“Are you sick?” “You look tired.” These comments can create an unpleasant dependency on cosmetics in order to feel presentable. If you do wear makeup everyday and then suddenly don’t, the downplay of features are going to catch the eye. It looks like there is something missing, because there is.

A mental note is taken: Wearing makeup helps me look less tired and sick.

If wearing makeup isn’t everyday practice, on days that you decide to wear cosmetics, you’re likely to receive a compliment or two. “You look lovely today.” “You clean up nice.” People notice “flaws” less when it’s your everyday look. This means that they notice when the features that normally don’t get accentuated or concealed get amplified. It looks like something is enhanced, because it is.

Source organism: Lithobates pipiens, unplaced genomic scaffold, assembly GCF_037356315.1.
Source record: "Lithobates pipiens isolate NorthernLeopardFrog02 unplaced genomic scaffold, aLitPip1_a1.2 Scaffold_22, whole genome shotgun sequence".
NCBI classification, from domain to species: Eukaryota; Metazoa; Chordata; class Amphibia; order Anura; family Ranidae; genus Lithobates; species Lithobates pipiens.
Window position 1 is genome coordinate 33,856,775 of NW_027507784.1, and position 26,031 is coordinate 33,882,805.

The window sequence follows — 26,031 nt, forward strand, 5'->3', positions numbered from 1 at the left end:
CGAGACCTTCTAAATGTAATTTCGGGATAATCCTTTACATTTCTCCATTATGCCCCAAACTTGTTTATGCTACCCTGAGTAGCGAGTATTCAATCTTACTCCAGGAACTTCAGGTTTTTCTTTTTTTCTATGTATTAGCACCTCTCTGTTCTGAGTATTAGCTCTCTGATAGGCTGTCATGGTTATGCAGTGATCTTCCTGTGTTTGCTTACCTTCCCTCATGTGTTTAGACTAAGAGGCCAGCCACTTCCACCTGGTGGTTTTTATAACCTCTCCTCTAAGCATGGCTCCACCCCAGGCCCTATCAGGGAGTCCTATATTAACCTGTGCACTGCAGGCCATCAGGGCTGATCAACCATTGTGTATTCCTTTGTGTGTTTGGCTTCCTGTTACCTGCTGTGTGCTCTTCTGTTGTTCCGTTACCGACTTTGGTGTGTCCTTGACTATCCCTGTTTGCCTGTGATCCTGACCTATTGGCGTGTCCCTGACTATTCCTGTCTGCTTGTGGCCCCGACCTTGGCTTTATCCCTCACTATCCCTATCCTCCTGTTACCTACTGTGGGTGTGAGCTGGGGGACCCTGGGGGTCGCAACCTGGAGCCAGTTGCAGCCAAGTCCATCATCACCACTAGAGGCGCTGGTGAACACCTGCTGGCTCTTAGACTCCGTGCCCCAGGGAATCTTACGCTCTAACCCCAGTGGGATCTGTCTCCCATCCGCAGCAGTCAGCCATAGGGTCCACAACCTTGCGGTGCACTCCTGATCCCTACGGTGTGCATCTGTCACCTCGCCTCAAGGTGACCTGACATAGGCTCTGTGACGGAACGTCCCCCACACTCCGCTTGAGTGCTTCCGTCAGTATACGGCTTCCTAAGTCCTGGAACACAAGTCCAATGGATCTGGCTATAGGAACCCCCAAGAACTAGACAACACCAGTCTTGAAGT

A mental note is taken: People compliment me when I wear makeup.

Either way, the influence and reliance of makeup has power.

Unless you always or never wear makeup, you are a human variation of a Before + After segment. It just depends on which on which side you use as your foundational beauty practice.

You get to pick your poison:

  1. Reap the benefits of consistent presentation via cosmetics and face the concerns on non-practicing days.
  2. Bear the fruit of showcasing a bare face and accept the contrast of unique attention you wouldn’t otherwise receive.

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